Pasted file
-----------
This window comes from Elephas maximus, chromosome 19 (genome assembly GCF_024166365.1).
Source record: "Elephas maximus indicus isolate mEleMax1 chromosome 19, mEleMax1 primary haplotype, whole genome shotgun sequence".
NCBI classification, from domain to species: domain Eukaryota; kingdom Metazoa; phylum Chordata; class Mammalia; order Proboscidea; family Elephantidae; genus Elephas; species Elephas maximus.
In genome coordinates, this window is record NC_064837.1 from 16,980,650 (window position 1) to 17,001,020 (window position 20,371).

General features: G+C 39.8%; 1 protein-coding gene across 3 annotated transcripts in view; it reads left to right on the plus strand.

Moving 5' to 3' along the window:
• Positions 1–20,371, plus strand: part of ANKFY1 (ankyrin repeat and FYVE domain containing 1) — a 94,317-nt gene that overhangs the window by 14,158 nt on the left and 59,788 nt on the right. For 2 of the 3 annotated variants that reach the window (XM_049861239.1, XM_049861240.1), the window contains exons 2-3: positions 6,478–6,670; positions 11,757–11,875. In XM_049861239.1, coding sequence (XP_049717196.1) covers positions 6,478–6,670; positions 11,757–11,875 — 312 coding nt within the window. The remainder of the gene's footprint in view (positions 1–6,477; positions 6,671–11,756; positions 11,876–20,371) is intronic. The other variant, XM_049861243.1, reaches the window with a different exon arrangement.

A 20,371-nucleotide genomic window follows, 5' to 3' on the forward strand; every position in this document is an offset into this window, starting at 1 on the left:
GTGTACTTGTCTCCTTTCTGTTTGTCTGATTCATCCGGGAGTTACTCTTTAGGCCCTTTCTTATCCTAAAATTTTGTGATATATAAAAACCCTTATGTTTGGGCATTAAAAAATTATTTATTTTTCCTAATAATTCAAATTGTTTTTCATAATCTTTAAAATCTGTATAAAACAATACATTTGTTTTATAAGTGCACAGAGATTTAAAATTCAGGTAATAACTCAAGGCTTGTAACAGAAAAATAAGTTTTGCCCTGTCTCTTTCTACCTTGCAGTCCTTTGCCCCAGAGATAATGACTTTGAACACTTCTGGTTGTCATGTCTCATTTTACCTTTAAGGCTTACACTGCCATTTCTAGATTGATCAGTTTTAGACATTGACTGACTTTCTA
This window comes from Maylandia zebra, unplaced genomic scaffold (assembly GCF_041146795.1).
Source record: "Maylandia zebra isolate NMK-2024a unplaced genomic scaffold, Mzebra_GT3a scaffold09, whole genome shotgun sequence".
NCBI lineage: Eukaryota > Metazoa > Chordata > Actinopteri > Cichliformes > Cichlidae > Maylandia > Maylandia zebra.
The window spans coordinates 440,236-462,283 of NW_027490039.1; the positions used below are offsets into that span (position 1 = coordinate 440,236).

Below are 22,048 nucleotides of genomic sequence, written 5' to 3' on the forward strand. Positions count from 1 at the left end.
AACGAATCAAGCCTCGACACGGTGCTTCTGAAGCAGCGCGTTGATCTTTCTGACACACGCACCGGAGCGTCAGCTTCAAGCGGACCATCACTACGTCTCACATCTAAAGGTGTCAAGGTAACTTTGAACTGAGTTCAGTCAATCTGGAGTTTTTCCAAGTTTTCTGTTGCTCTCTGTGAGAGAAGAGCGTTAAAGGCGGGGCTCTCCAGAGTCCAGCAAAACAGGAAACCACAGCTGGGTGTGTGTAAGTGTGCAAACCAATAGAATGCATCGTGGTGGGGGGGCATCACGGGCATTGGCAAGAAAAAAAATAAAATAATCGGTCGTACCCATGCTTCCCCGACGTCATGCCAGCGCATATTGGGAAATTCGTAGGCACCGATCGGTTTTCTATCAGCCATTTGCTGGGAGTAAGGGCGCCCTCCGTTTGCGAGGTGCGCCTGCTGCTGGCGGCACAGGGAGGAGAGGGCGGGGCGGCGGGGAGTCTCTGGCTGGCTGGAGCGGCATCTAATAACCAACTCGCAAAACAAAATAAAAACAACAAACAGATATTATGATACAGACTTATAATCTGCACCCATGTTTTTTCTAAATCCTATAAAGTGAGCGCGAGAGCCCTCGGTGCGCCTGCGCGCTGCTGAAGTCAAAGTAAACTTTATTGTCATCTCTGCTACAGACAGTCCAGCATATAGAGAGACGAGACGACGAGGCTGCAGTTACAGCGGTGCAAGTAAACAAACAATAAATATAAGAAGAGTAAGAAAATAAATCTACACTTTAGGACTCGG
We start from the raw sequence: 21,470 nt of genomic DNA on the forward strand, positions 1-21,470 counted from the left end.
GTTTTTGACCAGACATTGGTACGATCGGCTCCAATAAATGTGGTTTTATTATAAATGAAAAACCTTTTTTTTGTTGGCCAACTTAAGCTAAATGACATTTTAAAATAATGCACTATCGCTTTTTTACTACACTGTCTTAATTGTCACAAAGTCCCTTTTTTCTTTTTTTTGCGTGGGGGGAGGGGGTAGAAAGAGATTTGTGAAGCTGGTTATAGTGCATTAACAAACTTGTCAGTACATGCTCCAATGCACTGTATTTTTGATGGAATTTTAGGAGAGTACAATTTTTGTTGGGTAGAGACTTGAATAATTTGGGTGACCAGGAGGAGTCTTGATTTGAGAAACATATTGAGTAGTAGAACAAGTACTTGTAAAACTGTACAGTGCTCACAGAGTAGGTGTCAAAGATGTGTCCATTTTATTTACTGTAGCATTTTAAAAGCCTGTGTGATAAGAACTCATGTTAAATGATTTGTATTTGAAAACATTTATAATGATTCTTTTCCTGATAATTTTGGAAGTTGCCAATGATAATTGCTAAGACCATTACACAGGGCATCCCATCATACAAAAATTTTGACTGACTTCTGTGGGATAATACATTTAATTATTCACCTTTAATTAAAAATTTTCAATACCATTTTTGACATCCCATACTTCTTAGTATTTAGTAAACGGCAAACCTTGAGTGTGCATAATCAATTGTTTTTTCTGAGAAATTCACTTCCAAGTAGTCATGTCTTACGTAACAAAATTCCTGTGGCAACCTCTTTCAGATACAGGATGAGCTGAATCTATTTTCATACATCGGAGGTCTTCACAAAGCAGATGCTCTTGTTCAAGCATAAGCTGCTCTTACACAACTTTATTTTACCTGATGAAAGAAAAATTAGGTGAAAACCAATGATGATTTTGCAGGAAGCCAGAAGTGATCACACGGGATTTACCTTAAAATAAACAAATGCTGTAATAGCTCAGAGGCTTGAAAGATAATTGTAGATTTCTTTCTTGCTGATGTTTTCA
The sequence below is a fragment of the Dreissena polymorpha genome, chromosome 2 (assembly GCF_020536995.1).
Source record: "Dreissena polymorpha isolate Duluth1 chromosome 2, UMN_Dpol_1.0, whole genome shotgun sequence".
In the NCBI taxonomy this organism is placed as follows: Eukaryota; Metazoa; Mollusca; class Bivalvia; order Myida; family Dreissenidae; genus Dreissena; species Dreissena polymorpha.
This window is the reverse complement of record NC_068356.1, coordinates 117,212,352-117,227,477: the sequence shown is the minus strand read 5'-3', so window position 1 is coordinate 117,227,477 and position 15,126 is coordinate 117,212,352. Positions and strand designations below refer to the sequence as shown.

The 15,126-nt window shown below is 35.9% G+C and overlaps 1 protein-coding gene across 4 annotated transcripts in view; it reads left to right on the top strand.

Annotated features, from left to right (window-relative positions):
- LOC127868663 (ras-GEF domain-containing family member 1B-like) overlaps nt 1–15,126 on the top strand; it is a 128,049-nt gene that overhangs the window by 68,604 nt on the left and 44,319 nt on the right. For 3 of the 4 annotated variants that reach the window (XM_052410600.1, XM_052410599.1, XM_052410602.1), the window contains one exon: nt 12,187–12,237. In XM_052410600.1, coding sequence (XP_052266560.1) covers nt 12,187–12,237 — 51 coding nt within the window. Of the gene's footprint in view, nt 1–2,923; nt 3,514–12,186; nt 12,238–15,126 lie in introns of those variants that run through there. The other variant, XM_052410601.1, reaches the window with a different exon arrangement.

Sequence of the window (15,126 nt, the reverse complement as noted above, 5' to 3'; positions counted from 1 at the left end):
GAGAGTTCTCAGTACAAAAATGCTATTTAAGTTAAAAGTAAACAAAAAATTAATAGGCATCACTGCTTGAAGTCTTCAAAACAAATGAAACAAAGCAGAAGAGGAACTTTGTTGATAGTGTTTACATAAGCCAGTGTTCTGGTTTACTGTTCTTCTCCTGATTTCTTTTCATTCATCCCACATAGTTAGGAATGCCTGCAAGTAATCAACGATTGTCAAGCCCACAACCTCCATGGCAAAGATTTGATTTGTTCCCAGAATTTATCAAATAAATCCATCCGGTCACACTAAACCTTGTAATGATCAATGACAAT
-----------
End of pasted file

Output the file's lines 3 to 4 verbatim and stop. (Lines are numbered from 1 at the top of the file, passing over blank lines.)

NCBI classification, from domain to species: domain Eukaryota; kingdom Metazoa; phylum Chordata; class Mammalia; order Proboscidea; family Elephantidae; genus Elephas; species Elephas maximus.
In genome coordinates, this window is record NC_064837.1 from 16,980,650 (window position 1) to 17,001,020 (window position 20,371).